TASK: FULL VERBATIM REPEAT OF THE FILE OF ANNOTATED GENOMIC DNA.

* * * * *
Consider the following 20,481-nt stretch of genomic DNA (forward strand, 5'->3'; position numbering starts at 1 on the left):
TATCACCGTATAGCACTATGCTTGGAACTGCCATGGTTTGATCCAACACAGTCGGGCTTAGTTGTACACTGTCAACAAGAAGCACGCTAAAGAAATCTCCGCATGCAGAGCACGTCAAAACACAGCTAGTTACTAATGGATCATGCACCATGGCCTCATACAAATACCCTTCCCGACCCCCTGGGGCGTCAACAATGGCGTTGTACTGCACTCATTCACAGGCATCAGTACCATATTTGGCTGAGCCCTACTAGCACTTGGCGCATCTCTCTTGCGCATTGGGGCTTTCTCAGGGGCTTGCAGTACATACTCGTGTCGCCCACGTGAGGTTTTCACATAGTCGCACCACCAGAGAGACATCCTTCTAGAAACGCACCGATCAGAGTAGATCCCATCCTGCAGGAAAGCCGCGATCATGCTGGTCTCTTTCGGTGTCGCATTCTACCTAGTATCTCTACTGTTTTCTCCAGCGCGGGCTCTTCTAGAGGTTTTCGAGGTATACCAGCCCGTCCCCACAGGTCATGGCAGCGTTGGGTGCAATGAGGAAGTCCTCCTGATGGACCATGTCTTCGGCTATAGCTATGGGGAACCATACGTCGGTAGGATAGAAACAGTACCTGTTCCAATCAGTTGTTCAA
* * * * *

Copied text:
Consider the following 20,481-nt stretch of genomic DNA (forward strand, 5'->3'; position numbering starts at 1 on the left):
TATCACCGTATAGCACTATGCTTGGAACTGCCATGGTTTGATCCAACACAGTCGGGCTTAGTTGTACACTGTCAACAAGAAGCACGCTAAAGAAATCTCCGCATGCAGAGCACGTCAAAACACAGCTAGTTACTAATGGATCATGCACCATGGCCTCATACAAATACCCTTCCCGACCCCCTGGGGCGTCAACAATGGCGTTGTACTGCACTCATTCACAGGCATCAGTACCATATTTGGCTGAGCCCTACTAGCACTTGGCGCATCTCTCTTGCGCATTGGGGCTTTCTCAGGGGCTTGCAGTACATACTCGTGTCGCCCACGTGAGGTTTTCACATAGTCGCACCACCAGAGAGACATCCTTCTAGAAACGCACCGATCAGAGTAGATCCCATCCTGCAGGAAAGCCGCGATCATGCTGGTCTCTTTCGGTGTCGCATTCTACCTAGTATCTCTACTGTTTTCTCCAGCGCGGGCTCTTCTAGAGGTTTTCGAGGTATACCAGCCCGTCCCCACAGGTCATGGCAGCGTTGGGTGCAATGAGGAAGTCCTCCTGATGGACCATGTCTTCGGCTATAGCTATGGGGAACCATACGTCGGTAGGATAGAAACAGTACCTGTTCCAATCAGTTGTTCAA